The Skinny on Artificial Sweeteners

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Americans have developed an extreme sweet tooth. Sugar is added to most processed food, leading to over-consumption of sweets. It is one of the primary issues in this country’s obesity problem.

Those who have have tried to eliminate the sugar in their diets to improve body weight and/or blood sugar levels have turned to artificial sweeteners. Food manufacturers, too, are using these sweeteners to  sell their so-called diet, low carb, and sugar-free products to those who are trying cut their sweet calories.

According to 2004 statistics, as many as 180 million Americans routinely eat and drink sugar-free products such as desserts and artificially sweetened sodas (diet soda). Between 1999 and 2004, more than 6,000 new products containing artificial sweeteners were launched. This number has increased since then with new products on the shelves. Most people don’t know what’s in these sweeteners; some do not even know they are consuming these substances.

Artificial sweeteners, or sugar substitutes, are substances used instead of real sugar — they add virtually zero calories to the food and contain zero healthy nutrients; hence the name non-nutritive sweeteners. The word “artificial” should cause concern right off the bat.

But even with that in mind, there are FDA-approved Acceptable Daily Intakes (ADI) established for artificial sweeteners. Keep in mind many people exceed the ADI due to over consumption of these sugar-free products.

There are a few artificial sweeteners that are approved by the Food and Drug Administration (FDA):

1) Acesulfame potassium (Sunett, Sweet One); approved in 1988 & 2003.

2) Aspartame (Equal, NutraSweet); approved in 1981 & 1996.

3) Neotame; approved in 2002.

4) Saccharin (SugarTwin, Sweet’N Low); termed “generally recognized as safe” in 1958. FDA tried to ban in 1977, but was not successful. Warning label removed in 2000.

5) Sucralose (Splenda); approved in 1999.

The safety of these artificial sweeteners is not clear; there is not enough research on humans over a long period of time to determine the long-term effects of consuming artificial sweeteners; thus, we really do not know what will happen to us after years of chronic intake of artificial sweeteners. And it’s easy to find medical opinions on both sides of the question.

However, some studies have found a positive correlation between artificial sweetener use and weight gain. Furthermore, consensus from interventional studies suggests artificial sweeteners do not help reduce weight when used alone. Weight loss in these studies was attributed to caloric restriction, not the use of artificial sweeteners. Other studies have found subjects will increase their overall energy intake when they knew they were consuming a non-caloric artificial food/beverage.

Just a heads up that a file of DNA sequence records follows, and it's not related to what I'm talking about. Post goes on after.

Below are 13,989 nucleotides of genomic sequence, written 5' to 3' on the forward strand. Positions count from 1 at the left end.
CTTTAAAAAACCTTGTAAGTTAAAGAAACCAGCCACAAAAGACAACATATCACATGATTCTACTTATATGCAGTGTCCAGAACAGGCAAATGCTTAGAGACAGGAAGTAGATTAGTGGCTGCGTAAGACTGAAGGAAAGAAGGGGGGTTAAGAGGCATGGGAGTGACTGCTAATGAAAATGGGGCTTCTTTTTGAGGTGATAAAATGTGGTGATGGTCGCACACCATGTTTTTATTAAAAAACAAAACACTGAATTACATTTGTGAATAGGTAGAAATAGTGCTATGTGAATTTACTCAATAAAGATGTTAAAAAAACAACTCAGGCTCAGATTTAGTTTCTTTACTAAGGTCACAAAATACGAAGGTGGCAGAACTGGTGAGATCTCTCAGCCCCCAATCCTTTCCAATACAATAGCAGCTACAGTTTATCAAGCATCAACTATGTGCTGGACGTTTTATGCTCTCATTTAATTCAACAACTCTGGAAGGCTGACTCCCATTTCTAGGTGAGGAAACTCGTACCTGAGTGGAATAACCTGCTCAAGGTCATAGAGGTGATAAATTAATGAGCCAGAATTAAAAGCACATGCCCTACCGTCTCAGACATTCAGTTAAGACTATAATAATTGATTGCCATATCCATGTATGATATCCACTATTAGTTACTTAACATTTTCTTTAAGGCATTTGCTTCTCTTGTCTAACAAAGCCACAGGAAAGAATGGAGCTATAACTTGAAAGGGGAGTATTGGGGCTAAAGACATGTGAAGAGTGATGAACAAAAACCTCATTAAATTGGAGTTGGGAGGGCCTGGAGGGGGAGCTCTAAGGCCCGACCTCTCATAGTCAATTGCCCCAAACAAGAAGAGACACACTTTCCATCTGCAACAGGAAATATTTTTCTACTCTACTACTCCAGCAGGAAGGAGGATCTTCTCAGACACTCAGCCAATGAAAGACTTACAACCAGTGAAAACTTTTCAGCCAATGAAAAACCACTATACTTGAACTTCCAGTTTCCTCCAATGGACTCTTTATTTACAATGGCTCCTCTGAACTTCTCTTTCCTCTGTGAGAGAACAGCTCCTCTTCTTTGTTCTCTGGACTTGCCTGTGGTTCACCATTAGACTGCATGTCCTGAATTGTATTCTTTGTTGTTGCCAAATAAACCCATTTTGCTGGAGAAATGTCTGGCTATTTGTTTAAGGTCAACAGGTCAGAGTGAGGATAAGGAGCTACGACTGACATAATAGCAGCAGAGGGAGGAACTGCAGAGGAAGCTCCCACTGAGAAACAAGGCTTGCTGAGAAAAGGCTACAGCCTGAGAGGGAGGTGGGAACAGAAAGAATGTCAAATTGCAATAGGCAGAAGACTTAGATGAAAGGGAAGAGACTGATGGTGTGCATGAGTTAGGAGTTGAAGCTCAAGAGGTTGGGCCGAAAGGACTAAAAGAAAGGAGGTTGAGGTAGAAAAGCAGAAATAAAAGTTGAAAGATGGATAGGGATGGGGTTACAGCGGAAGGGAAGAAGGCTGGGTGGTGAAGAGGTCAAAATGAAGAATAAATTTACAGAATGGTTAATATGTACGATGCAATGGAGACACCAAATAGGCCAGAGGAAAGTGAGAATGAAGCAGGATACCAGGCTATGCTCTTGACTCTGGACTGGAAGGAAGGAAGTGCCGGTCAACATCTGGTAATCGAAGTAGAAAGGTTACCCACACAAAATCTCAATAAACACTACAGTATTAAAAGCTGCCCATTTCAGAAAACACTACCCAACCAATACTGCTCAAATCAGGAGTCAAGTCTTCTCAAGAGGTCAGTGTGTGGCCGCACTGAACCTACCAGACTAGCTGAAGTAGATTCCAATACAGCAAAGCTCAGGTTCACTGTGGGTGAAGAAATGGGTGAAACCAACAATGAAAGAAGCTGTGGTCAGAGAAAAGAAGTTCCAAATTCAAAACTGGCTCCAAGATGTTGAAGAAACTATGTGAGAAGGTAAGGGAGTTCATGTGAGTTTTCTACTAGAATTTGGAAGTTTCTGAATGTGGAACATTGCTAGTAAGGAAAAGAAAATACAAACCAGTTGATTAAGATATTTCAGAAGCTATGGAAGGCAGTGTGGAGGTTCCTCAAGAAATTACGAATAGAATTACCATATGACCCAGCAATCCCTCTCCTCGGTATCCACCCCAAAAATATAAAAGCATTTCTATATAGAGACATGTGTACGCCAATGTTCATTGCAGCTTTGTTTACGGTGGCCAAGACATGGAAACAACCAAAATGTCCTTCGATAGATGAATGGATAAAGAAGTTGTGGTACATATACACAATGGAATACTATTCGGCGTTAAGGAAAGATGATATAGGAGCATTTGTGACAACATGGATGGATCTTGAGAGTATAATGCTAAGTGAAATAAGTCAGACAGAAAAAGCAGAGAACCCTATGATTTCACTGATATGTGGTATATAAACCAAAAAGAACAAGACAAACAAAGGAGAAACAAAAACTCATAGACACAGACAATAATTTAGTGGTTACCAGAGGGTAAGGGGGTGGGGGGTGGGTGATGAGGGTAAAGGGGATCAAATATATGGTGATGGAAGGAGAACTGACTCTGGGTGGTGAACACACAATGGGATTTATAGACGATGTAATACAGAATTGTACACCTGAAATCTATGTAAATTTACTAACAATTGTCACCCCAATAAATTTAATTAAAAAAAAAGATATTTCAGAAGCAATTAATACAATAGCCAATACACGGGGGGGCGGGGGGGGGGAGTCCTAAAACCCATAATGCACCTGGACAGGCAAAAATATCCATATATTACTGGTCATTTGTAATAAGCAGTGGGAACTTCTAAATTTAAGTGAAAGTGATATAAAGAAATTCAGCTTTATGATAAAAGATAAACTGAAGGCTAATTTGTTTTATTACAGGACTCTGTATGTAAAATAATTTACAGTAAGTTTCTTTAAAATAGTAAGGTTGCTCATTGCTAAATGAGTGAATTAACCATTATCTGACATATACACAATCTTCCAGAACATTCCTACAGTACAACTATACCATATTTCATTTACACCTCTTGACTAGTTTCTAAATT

This suggests people may overcompensate for the expected caloric reduction. This takes us to the example of a typical order at a fast food establishment: “I’d like a #1, with a large Diet Coke.” Justifying the intake of the caloric dense #1 by having a non-caloric beverage. Other findings in research suggest artificial sweeteners may ‘trick’ the body and brain, including increasing appetite and hunger; increasing motivation to eat more; decreasing or stopping activity in ‘food reward pathways’ of the brain; and encouraging sugar craving and sugar dependence.

Artificial sweeteners are not the answer to weight loss or controlling blood sugar levels. We can’t wait around for research to tell us something about these substances to make a decision. By then, it will be too late. American’s need to acknowledge there is not a ‘quick fix’ to weight loss. Unsweeten your diet. Get the added sugars and artificial sweeteners out of your daily food and beverage intake.

 

Becky Freeman is an Albuquerque Registered Dietitian, Strength & Conditioning Coach and owner of  Break-A-Way Fitness & Nutrition, LLC. You can reach her at her website:  www.coachbecky.com

 

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